Insect guide > Ants
All of the true ants belong to the group: Super-family Formicoidea. They are all very characteristic in appearance and there are very few other insects which can be mistaken for them, except possibly the so-called cow-ants, or velvet ants, of the family Mutillidae (super-family Vespoidea), or the so-called white ants, which belong to an entirely different order and which really should not be called ants, if popular names are to coincide at all with scientific classification.
The true ants, however, as shown in the synoptic table, are readily distinguished from all other Hymenoptera, aside from their general and more characteristic appearance, by the one or two swellings on the petiole of the abdomen.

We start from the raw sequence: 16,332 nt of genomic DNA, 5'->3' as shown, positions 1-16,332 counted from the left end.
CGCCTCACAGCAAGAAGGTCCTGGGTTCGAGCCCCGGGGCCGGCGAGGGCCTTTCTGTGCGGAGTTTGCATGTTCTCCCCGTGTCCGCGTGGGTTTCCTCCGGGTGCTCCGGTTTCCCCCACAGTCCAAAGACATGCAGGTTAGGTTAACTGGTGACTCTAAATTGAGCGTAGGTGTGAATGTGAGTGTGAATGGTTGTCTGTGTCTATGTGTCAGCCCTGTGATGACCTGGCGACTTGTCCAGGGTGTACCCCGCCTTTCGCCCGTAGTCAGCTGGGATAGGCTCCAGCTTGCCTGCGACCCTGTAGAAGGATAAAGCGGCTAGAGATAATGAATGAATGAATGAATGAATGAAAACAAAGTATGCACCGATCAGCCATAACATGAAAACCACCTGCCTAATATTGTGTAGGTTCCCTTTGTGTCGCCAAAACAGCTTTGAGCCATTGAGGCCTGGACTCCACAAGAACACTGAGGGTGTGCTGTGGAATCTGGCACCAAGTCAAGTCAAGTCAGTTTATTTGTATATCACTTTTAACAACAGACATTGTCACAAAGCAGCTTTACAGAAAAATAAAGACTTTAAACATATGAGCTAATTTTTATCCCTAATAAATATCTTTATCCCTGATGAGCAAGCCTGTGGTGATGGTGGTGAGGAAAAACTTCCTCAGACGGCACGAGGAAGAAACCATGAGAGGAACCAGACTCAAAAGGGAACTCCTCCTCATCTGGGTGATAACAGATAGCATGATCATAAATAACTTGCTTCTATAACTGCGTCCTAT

Ants live in communities and are social insects. Social life with certain of the ants is carried to the greatest extreme known in nature. The differentiation into different castes or forms of individuals of the same species is carried to a much higher extent than with the bees and wasps. With the bumblebees there is a separation into two classes of workers, there are large workers and small workers which have different functions in the community. with the ants this becomes almost the rule and when we consider all ants we find that there may be eight distinct castes, not all in the same individual species, though five may occur in the same species.
There are not only the ordinary winged females, the large workers and the small workers (workers major and workers minor, as they are termed), but with certain species there is a well developed and well adapted caste which does the principal fighting for the community and which is known as the soldier. Click for pictures of ants or ant control.